The plight of more than 200 girls abducted in northern Nigeria is a brutal reminder of just how vulnerable children in Africa – particularly girls – can be. Though terrorism is an insidious threat to Africa's children, the biggest risk they face is disease, which often can be prevented through routine immunization.
GENEVA – The plight of more than 200 girls abducted in northern Nigeria is a brutal reminder of just how vulnerable children in Africa – particularly girls – can be. But it is equally important to recognize that this is not a true reflection of modern Africa, and that African leaders are strongly committed to protecting their countries’ children. Their ability to provide the same kind of protection that children in wealthy countries enjoy requires two key ingredients: partnership and conviction.
That is because, though terrorism is an insidious threat, the biggest risk to Africa’s children is disease, which often can be prevented through routine immunization. Indeed, as the world debates the best way to recover the missing girls, another menace is resurfacing: the World Health Organization recently declared the spread of polio an international public-health emergency, with several African countries now posing an ongoing risk of exporting the disease.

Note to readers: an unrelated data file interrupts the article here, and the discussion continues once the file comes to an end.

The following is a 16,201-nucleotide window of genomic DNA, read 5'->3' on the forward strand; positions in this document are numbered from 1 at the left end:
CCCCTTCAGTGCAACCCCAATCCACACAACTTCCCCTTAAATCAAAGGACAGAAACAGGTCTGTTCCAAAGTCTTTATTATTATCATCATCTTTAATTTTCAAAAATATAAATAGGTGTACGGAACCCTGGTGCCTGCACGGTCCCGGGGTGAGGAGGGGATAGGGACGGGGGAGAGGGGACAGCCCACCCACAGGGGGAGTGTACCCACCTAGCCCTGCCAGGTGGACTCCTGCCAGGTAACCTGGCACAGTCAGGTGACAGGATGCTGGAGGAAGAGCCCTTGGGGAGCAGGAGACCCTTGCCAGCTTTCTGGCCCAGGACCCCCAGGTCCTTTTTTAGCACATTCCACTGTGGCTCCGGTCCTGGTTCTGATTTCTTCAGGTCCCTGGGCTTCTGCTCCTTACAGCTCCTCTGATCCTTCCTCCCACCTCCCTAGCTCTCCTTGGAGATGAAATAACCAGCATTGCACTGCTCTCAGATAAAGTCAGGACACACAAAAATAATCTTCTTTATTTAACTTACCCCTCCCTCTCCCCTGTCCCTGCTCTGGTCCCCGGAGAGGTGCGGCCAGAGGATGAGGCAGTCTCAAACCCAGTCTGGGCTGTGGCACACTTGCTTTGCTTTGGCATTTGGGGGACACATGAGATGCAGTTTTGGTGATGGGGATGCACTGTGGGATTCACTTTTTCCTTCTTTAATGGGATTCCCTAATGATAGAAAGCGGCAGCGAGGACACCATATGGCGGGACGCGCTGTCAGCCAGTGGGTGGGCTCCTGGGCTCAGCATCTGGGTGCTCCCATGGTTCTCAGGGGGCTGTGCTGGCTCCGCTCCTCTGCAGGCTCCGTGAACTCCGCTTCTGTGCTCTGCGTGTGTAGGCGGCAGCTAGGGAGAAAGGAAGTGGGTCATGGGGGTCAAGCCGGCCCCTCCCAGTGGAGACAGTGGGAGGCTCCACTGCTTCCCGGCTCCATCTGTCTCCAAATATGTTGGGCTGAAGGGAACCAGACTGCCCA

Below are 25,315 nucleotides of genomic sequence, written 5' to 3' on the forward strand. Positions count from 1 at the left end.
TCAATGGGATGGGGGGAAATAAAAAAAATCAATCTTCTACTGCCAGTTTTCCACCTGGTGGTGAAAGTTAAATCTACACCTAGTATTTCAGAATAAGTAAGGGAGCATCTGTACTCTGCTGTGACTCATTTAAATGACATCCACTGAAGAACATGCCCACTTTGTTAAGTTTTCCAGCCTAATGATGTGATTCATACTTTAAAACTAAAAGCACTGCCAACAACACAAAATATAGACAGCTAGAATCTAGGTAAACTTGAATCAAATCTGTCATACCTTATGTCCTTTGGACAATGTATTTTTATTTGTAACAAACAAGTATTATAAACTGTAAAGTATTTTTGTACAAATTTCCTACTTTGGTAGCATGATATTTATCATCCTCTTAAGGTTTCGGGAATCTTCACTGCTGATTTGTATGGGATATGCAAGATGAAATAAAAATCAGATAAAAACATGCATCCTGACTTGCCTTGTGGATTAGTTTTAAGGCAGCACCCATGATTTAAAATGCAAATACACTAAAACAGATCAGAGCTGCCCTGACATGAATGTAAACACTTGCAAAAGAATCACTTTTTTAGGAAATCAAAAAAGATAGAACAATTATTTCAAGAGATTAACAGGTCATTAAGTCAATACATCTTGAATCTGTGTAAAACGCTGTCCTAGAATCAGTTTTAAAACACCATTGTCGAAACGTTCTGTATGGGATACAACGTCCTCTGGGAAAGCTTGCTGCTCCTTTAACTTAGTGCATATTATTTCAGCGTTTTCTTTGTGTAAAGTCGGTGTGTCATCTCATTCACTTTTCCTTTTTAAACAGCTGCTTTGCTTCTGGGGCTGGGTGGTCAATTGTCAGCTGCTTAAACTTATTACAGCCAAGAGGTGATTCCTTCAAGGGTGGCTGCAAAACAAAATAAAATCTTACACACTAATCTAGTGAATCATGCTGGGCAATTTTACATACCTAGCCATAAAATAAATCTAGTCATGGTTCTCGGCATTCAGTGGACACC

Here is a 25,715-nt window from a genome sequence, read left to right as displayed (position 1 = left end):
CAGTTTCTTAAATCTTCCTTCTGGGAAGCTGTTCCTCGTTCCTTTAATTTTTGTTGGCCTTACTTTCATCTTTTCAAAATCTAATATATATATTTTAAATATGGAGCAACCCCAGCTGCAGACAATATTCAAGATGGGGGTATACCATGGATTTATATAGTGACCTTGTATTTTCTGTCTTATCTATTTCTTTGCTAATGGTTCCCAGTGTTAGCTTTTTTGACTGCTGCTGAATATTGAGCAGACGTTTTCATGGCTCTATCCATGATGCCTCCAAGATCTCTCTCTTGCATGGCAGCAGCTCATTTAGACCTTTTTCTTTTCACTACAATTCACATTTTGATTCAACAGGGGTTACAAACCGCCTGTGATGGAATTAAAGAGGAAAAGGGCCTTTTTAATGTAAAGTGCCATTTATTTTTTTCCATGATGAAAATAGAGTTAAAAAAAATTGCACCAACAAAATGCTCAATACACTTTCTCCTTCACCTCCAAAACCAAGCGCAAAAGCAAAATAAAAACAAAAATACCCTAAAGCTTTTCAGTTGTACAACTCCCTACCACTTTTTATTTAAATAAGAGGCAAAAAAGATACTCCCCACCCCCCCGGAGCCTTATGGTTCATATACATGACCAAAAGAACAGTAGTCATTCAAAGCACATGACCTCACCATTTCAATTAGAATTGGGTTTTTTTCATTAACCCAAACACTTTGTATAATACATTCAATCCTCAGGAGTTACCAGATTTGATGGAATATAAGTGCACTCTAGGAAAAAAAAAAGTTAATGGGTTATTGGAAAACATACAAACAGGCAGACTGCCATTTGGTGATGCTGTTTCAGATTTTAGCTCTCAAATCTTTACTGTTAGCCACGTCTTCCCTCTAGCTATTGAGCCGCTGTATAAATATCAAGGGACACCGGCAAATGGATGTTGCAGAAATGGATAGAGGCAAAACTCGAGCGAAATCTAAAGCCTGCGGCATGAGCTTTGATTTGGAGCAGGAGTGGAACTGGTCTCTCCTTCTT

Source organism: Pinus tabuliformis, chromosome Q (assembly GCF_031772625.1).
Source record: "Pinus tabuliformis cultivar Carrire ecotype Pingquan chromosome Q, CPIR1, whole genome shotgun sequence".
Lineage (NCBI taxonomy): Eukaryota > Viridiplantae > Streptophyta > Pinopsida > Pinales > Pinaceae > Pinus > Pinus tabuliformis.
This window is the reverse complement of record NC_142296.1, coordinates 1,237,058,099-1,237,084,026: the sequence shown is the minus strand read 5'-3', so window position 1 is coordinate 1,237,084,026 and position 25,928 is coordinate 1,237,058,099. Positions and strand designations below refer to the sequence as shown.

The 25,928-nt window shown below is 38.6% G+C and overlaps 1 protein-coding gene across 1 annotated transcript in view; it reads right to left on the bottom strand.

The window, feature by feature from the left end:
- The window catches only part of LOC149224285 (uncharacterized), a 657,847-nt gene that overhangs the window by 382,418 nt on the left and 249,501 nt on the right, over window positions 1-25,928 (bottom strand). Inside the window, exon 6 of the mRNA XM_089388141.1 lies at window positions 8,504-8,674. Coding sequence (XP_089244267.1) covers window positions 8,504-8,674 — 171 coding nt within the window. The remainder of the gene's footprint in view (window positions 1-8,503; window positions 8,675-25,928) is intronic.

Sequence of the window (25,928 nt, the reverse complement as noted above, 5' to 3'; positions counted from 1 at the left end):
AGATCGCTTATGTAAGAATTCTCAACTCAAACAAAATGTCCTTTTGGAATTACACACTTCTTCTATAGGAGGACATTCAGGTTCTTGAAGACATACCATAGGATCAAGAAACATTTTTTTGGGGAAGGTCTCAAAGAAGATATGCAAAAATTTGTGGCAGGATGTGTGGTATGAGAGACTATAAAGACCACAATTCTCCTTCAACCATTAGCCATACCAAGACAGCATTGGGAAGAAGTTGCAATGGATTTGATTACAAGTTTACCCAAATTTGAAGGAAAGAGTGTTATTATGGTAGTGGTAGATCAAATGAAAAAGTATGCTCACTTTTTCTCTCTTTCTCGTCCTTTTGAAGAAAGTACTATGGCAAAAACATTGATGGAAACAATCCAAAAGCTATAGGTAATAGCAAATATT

Fortunately, there are immediate and tangible ways to beat polio and a host of other vaccine-preventable diseases that currently claim innocent lives in Africa and beyond. Moreover, African leaders recognize that the best way to provide children with long-term and sustainable protection is through routine immunization. Earlier this month, African leaders meeting in Nigeria’s capital, Abuja, endorsed the Immunize Africa 2020 declaration, committing themselves to invest in a healthy and sustainable future for all children in their countries.